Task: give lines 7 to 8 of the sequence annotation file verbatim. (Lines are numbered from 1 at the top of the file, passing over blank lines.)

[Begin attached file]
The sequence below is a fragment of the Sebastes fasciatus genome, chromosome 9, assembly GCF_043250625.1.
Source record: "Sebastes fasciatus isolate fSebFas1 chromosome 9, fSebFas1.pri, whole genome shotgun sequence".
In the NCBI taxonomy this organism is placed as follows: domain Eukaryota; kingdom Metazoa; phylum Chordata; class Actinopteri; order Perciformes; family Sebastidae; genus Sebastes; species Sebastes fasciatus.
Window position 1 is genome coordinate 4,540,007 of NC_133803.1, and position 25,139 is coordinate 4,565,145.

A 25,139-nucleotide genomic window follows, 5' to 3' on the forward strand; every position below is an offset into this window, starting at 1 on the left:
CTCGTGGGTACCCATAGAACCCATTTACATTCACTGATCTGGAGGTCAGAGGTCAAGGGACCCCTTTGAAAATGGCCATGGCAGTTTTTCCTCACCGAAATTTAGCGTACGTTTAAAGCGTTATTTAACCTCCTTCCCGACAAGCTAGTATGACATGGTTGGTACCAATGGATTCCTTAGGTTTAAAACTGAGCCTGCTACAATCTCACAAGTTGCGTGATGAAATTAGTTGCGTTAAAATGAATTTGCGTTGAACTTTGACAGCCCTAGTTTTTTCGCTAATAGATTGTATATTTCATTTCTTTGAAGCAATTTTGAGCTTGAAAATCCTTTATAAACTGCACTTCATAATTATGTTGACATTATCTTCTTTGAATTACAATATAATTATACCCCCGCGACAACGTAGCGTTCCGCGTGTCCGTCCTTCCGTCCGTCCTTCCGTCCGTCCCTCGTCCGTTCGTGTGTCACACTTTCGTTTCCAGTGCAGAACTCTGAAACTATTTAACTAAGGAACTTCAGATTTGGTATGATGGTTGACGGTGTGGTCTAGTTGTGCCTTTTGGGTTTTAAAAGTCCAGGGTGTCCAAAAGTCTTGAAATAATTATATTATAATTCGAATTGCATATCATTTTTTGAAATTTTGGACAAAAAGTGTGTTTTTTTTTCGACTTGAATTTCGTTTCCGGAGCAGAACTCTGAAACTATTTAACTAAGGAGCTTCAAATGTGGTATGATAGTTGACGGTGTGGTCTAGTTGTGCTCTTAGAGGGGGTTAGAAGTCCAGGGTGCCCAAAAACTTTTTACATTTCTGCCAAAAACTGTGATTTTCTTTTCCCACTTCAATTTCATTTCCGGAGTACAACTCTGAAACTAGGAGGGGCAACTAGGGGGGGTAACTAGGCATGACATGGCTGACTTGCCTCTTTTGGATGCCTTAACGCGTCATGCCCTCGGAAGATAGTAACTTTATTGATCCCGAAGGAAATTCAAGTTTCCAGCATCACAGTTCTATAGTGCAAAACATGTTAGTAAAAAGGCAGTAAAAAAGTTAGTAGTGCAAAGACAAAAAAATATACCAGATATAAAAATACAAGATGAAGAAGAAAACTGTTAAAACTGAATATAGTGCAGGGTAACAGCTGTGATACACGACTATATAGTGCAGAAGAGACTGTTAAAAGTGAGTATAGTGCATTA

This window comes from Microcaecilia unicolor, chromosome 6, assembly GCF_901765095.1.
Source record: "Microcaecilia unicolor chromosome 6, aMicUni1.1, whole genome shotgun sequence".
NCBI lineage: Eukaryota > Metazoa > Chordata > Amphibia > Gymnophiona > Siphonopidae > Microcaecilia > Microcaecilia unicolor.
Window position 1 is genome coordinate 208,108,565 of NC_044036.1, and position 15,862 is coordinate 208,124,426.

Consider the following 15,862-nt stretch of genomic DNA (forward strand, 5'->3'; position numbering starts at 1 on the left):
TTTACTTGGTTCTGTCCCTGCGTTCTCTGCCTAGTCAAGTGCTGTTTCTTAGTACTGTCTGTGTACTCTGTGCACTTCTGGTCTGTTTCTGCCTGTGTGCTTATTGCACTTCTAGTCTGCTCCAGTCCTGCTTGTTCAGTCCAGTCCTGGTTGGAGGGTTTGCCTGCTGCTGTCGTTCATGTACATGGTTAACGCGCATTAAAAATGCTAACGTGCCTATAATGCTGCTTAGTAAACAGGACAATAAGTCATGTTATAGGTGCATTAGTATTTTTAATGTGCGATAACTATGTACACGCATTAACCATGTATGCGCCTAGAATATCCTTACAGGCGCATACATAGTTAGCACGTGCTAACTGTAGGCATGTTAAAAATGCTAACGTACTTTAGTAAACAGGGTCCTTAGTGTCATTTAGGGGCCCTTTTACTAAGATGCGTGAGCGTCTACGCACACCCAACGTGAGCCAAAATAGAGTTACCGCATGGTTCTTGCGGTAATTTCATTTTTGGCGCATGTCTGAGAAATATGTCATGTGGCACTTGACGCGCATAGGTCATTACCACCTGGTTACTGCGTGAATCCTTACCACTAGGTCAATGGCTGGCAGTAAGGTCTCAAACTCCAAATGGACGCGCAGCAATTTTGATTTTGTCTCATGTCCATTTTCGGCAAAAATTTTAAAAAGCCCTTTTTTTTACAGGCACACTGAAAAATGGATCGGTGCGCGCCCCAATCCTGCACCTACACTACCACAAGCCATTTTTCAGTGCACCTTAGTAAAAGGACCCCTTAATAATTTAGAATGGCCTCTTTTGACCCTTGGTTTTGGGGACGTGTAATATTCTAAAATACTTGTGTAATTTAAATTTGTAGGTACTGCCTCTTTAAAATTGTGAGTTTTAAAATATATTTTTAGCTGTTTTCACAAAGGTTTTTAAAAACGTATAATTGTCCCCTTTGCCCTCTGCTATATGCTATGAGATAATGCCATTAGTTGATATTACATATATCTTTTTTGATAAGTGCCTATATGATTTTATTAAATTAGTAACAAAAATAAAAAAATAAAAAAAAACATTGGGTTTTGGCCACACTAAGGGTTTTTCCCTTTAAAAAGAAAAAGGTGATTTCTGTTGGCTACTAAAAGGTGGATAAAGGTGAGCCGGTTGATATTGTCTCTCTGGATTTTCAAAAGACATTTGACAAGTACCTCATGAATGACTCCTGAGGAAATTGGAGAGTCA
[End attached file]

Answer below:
This window comes from Microcaecilia unicolor, chromosome 6, assembly GCF_901765095.1.
Source record: "Microcaecilia unicolor chromosome 6, aMicUni1.1, whole genome shotgun sequence".